The proposed project monitors Chinook and sockeye escapement to important Alsek River sub-drainages. It permits estimation of Chinook salmon escapement drainage-wide, and when coupled with GSI permits estimation of sockeye salmon escapement drainage-wide. It is the primary tool for identifying whether or not Klukshu and Alsek river escapement goals and fishery management targets have been achieved under Chapter 1 Paragraph 4 of the Pacific Salmon Treaty. Aspects of the project being developed in recent years have added significant diversity and strength to our understanding and management of Alsek River salmon stocks.
DIPAC took over raising Chinook salmon for the Juneau Area Recreational Chinook program from ADF&G in 1994 when Snettisham Salmon Hatchery was being converted to a sockeye facility, and a cooperative agreement has been in place ever since for production of Chinook around Gastineau Channel in District 111. Prior to this cooperative agreement, the State operated this recreational fisheries program since 1986. Maintaining Chinook production is an important aspect of DIPAC and ADF&G’s relationship with the Juneau fishing community by providing harvest opportunity. Although this program is intended primarily for sportfish enhancement, it provides direct and tangible benefits to local sport and commercial groups alike. The harvest of hatchery fish throughout Juneau, or specifically in Terminal Harvest Areas, at times provides the only fishing access for Chinook when there are other more restrictive management actions to protect wild stocks as has been the case in recent years with conservative management measures in place to protect the transboundary Taku River stock and the Chilkat River stock. These funds will go directly into rearing and releasing healthy Chinook smolt into Juneau waters.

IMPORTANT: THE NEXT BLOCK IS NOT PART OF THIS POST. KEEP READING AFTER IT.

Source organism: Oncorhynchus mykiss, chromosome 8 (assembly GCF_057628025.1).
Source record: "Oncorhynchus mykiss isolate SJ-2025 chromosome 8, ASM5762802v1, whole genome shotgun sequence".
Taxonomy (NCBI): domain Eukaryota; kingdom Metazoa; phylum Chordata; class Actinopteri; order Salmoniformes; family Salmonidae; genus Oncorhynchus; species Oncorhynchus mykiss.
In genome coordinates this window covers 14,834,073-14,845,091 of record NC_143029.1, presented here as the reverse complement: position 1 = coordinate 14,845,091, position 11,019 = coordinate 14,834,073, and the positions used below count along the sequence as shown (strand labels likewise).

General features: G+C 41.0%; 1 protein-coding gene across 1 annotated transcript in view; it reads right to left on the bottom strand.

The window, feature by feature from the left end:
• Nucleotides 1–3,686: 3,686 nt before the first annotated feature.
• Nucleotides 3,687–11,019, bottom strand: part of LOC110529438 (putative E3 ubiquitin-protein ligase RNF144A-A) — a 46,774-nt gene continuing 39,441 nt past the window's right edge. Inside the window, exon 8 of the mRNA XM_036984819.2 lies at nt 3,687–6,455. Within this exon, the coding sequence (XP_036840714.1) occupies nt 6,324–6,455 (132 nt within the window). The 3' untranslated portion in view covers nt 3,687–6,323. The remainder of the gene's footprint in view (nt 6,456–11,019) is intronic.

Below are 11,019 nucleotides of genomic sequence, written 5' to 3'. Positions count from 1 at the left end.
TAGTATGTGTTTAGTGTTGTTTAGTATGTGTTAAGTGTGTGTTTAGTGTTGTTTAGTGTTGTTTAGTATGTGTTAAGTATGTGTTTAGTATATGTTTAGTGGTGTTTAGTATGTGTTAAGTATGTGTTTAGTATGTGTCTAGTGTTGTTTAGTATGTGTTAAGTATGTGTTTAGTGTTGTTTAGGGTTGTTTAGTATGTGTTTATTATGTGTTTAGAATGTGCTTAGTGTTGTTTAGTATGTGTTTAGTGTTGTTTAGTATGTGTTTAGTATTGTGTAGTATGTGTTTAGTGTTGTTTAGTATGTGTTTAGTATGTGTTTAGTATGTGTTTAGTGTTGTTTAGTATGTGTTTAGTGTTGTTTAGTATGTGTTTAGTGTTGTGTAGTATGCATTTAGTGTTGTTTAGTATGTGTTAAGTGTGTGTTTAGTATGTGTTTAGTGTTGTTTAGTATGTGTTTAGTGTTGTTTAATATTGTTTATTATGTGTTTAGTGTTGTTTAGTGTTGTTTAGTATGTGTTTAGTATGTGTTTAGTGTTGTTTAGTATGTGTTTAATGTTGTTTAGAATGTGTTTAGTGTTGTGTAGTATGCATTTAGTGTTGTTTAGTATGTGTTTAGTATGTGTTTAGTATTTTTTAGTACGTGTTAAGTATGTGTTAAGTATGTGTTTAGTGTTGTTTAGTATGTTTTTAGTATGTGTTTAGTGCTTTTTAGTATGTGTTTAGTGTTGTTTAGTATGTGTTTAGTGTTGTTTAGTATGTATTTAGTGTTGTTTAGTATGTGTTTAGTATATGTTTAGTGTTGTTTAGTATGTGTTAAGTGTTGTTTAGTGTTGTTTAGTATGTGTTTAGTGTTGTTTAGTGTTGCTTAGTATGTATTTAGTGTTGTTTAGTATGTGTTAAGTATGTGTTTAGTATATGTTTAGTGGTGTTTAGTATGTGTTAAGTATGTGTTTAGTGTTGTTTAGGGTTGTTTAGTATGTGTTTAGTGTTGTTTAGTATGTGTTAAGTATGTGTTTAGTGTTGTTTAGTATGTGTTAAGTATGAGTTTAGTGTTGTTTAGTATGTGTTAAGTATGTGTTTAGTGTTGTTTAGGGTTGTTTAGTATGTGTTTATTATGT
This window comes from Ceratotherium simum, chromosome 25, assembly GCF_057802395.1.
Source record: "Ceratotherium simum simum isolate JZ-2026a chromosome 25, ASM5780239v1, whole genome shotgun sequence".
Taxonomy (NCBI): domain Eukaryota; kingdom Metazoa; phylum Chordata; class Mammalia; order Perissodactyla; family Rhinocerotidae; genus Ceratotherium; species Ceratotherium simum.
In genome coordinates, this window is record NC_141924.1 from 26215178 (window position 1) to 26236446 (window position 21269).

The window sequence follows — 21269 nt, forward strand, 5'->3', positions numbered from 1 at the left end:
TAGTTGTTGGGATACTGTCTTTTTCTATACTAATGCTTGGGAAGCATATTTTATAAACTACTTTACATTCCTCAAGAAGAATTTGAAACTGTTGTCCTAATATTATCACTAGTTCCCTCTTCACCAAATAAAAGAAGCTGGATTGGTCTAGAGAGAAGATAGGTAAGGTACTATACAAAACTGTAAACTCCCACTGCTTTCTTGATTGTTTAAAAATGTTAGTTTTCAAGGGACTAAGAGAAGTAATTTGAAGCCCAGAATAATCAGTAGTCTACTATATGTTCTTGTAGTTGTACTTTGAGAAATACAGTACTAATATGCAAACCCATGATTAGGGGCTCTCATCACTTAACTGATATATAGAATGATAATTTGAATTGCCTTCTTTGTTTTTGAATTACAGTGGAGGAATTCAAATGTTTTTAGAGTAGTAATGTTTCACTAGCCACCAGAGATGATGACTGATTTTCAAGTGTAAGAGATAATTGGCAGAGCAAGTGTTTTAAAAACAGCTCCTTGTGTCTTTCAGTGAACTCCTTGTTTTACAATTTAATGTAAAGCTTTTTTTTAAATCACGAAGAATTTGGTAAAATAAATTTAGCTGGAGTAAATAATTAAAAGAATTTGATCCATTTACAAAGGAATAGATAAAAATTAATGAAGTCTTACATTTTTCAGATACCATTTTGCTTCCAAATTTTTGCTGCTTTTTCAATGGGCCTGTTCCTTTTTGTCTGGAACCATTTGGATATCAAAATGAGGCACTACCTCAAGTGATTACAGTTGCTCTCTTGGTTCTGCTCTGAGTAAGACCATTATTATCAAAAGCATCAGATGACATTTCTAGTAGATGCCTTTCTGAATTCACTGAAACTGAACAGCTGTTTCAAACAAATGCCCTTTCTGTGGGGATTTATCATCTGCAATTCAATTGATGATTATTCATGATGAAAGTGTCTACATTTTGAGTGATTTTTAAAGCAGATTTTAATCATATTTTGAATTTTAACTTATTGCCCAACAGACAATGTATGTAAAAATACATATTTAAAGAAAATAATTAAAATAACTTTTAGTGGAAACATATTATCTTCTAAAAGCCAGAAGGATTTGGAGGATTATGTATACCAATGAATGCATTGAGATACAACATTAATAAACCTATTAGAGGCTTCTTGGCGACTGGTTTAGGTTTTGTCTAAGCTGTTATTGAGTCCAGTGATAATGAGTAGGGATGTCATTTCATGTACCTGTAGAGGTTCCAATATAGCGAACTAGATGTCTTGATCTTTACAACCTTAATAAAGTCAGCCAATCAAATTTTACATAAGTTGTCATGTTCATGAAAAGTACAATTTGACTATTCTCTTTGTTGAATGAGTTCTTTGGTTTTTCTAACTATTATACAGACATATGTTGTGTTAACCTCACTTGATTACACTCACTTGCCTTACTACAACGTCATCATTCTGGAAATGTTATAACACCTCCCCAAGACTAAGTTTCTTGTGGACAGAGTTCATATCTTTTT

Chinook salmon produced at Crystal Lake Hatchery support commercial and marine sport fisheries in District 108 and 103, along with terminal sport fisheries near the communities of Petersburg, Wrangell and Craig. Hatchery production from this facility has become increasing important in recent years as Southeast Alaska and Transboundary River stocks have experienced a persistent period of poor productivity resulting in the designation of several Stocks of Concern and subsequent harvest restrictions. These harvest restrictions were put in place to achieve escapement goals per State of Alaska policy and per Treaty obligations specified in Chapter 1 and Chapter 3 of the 2019 Treaty Agreement and have resulted in significant impacts on the coastal communities reliant on Chinook salmon. There is no doubt that this is a critically needed facility, the loss of which would be catastrophic for Southeast chinook fishers. The requested funds will support the production of 1,700,000 Chinook, maintaining releases from Crystal Lake (600,000), City Creek in Petersburg (100,000), Anita Bay (500,000), and Port Saint Nicholas (500,000).
This project will assure the efficiency of an operation that contributes pink, chum, coho and chinook salmon to commercial fishermen in the waters of Southeast Alaska. This enhancement project will put salmon into the common property fisheries of Sitka Sound. Salmon that have originated from the Sitka Sound Science Center Sheldon Jackson (SJ)Salmon Hatchery have demonstrated in recent years to be financially beneficial to the commercial fleet of Southeast Alaska. The Sitka Sound Science Center’s Spawning and Incubation Facility (SpIFy) will co-locate incubation and spawning in one area which will not only increase efficiency by utilizing existing technology to produce salmon that will return to Sitka Sound and caught by fishermen from the region, but it will also create a stronger research facility for examination of these stocks in the future.